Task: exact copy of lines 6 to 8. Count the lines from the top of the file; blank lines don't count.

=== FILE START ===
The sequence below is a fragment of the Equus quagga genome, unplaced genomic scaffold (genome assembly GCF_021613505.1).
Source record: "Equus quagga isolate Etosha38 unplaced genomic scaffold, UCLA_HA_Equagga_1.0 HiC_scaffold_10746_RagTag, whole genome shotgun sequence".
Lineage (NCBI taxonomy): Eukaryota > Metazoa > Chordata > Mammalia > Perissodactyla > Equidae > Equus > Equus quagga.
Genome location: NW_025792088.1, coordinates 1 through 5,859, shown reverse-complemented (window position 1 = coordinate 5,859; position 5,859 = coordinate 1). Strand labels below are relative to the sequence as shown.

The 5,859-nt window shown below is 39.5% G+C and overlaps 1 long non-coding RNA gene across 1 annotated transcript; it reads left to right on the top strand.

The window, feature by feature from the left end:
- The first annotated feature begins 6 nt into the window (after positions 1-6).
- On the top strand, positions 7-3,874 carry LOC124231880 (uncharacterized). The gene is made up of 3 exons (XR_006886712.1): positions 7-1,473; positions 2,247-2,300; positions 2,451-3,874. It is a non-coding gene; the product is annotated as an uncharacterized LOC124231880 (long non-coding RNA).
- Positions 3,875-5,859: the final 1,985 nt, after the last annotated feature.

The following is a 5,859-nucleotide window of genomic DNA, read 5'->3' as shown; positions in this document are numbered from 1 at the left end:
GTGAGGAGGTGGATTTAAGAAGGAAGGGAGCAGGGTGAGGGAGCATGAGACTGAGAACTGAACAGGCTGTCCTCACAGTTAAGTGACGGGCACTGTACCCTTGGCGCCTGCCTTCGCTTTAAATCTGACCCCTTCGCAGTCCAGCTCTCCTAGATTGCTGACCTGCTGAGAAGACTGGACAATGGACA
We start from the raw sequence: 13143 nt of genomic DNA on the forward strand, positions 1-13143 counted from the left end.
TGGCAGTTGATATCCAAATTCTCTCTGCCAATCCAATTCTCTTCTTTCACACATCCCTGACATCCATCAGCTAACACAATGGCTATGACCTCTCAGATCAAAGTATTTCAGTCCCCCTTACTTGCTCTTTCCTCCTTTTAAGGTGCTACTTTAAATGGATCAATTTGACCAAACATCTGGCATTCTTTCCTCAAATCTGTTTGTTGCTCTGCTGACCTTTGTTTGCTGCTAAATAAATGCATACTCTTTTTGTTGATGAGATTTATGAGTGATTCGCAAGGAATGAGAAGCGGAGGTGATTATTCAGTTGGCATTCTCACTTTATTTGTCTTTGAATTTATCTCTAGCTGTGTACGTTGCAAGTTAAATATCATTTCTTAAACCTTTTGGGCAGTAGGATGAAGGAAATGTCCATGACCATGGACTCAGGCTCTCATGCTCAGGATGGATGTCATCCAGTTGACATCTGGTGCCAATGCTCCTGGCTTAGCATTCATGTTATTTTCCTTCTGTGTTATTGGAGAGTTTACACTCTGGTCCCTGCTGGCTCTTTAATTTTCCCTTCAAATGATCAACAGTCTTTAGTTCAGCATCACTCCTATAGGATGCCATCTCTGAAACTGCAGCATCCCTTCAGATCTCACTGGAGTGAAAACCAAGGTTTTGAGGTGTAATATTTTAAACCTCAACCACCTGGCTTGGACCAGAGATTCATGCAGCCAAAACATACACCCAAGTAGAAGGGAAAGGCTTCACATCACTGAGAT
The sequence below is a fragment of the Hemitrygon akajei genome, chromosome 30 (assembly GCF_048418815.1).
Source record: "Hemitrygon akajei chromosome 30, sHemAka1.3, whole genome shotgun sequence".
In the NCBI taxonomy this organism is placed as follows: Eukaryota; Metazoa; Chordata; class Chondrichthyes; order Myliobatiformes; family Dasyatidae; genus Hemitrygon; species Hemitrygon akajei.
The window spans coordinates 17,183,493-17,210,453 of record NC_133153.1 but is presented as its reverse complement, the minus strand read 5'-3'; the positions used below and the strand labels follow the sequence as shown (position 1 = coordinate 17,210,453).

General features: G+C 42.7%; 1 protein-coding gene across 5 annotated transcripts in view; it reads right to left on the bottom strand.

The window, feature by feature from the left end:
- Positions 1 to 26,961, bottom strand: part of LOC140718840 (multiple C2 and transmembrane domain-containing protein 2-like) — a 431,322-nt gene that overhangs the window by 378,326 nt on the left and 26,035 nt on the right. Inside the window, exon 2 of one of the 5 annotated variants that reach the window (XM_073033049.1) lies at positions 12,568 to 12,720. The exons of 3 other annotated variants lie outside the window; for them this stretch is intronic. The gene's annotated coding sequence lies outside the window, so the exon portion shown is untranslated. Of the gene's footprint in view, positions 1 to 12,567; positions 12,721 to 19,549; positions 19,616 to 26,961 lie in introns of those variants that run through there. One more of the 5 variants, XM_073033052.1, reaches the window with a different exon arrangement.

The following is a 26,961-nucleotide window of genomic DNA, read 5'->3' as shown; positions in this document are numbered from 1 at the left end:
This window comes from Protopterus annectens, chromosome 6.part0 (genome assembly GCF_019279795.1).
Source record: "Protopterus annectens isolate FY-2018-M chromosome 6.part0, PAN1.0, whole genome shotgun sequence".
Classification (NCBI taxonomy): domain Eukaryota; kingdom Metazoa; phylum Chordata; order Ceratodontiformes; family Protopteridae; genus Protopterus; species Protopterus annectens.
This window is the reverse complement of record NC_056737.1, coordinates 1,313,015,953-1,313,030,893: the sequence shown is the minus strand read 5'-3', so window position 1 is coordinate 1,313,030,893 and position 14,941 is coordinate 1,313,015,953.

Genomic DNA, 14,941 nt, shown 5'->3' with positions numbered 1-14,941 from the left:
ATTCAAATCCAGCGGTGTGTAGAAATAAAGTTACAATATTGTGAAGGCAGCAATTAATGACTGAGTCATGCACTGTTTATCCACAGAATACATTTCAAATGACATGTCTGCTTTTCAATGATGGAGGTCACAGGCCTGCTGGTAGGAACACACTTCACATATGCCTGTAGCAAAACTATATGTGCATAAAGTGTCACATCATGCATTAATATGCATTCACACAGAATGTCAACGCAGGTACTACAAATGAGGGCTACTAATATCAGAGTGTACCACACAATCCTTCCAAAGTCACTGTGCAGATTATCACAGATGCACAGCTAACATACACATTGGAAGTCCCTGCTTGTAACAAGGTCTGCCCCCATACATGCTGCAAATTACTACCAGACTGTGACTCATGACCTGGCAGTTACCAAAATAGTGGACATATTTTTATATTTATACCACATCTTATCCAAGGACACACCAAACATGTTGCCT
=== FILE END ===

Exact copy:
The window, feature by feature from the left end:
- The first annotated feature begins 6 nt into the window (after positions 1-6).
- On the top strand, positions 7-3,874 carry LOC124231880 (uncharacterized). The gene is made up of 3 exons (XR_006886712.1): positions 7-1,473; positions 2,247-2,300; positions 2,451-3,874. It is a non-coding gene; the product is annotated as an uncharacterized LOC124231880 (long non-coding RNA).